I know what that Vladimir Lenin picture says: Bez pereboda! Na lunu. I don't know what it means exactly. I'm learning Russian. It's something about the moon and space. Lunu, Lunar?
Ah cool man! Yeah, to be honest I can't remember what it means, something like "Comrades (or) Friends! To the Moon!" I think you're right. I have a workmate from Azerbijain whose I get Russian advice from :) I tried to get him to teach me Russian but I found it too hard-I hope you do better than me mate!
Finally, Someone else who likes retro stuff! (Not exactly sure what to call it)And I think you might be interested in my Youtube WORLDS idea (It can work for mocpages too!) It's here on my Flickr http://www.flickr.com/photos/js9productions/4358919370/ I'm not trying to advertise or spam, I just thought anyone who happens to read this might find it interesting.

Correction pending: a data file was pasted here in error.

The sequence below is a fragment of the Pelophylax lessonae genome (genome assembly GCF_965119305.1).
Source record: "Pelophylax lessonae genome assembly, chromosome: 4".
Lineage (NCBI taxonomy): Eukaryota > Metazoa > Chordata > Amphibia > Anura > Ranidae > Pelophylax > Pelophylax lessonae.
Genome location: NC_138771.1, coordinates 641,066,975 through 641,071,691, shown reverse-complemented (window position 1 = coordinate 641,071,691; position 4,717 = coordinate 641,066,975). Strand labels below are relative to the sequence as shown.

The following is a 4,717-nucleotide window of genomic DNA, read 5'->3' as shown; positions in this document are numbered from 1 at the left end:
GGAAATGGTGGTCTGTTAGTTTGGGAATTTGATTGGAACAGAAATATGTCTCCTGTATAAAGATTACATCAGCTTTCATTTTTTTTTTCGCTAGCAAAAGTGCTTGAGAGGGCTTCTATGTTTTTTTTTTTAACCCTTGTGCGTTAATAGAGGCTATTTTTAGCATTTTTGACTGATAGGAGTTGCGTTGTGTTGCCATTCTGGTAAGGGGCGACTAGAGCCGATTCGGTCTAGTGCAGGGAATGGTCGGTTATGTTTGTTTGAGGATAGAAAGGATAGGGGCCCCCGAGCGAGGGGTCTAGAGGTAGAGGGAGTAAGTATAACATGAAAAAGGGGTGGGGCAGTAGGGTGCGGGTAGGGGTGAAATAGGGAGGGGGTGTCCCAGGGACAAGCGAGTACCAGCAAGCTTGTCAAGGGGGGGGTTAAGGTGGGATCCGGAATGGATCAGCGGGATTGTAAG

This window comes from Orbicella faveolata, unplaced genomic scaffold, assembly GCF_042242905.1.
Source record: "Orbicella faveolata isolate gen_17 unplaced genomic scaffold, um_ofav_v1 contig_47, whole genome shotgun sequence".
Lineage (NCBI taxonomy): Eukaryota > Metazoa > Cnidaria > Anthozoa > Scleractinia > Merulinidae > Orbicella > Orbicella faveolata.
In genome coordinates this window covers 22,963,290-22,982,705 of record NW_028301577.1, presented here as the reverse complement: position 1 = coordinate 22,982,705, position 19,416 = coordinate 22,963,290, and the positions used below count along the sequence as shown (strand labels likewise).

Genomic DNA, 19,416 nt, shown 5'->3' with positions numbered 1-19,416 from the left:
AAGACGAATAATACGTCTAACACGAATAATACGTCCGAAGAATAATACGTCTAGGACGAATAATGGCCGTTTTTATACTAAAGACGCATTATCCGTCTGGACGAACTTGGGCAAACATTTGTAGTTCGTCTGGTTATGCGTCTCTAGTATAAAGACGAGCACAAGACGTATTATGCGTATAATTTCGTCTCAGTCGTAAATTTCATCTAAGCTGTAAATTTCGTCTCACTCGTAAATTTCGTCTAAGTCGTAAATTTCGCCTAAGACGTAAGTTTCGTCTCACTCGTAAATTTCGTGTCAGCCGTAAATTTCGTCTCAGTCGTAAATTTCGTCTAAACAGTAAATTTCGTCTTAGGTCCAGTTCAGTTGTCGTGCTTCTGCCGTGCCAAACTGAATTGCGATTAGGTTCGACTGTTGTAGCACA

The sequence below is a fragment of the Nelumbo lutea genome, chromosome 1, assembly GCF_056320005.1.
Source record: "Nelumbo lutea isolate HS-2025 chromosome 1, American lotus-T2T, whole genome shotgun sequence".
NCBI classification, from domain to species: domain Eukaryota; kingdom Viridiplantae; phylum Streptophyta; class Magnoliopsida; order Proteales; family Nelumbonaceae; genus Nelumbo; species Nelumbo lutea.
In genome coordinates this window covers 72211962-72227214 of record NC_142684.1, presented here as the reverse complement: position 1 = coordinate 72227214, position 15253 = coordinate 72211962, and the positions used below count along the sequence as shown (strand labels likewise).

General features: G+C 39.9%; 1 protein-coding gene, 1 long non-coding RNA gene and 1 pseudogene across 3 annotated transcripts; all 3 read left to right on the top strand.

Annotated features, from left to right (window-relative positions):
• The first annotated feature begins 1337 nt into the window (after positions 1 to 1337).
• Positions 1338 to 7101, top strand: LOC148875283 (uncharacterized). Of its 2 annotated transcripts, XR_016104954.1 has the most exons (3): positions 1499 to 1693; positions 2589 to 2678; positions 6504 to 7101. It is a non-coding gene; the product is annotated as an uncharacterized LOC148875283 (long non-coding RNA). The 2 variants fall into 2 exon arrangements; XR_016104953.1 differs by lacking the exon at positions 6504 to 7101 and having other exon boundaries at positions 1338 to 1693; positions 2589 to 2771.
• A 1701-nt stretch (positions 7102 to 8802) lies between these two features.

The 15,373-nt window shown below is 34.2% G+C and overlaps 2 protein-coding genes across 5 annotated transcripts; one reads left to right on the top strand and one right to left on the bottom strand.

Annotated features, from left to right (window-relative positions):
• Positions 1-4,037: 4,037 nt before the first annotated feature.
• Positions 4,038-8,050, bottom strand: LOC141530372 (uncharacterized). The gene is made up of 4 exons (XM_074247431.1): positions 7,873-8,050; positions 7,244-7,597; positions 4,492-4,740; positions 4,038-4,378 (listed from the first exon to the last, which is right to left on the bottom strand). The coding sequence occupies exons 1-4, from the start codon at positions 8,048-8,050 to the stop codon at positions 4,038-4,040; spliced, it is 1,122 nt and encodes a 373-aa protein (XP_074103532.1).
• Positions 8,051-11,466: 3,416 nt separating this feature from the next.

I'm happy that you goes on with this kind of "retro" MOCs, especially when there's a cool backstory ! I love the S5 and the Light Laser Tank in particular, but they're all awesome. MOC of the month (at least) IMO !
Just wanted to let you know that "Без Перевода - На Луну!" translates into "Without Translation - To The Moon!". I assume that you meant to say something like "Without Delay - To The Moon!" which would roughly translate as "Без Задежки - На Луну!". If it was up to me, however, I would write something akin to "Вперед - На Луну!" ("Forward/Onwards - To The Moon!") which harkens to the olden days of commie propaganda. :D
this was really great. I am from Germany and I had lots of fun your "alternate history". You capture the spirit, the retro design very, very well. I really enjoyed your pictures.
You've been watching WAY too many old movies, and it's paying off in spades! I love it! And I gotta say, that last ship on the bottom, you should really go back and finish it. The concept is GREAT! And then let's not forget the work you put in to the backstory here! Wow, everything is just... wow. Your creativity never fails my friend. ~ Chris.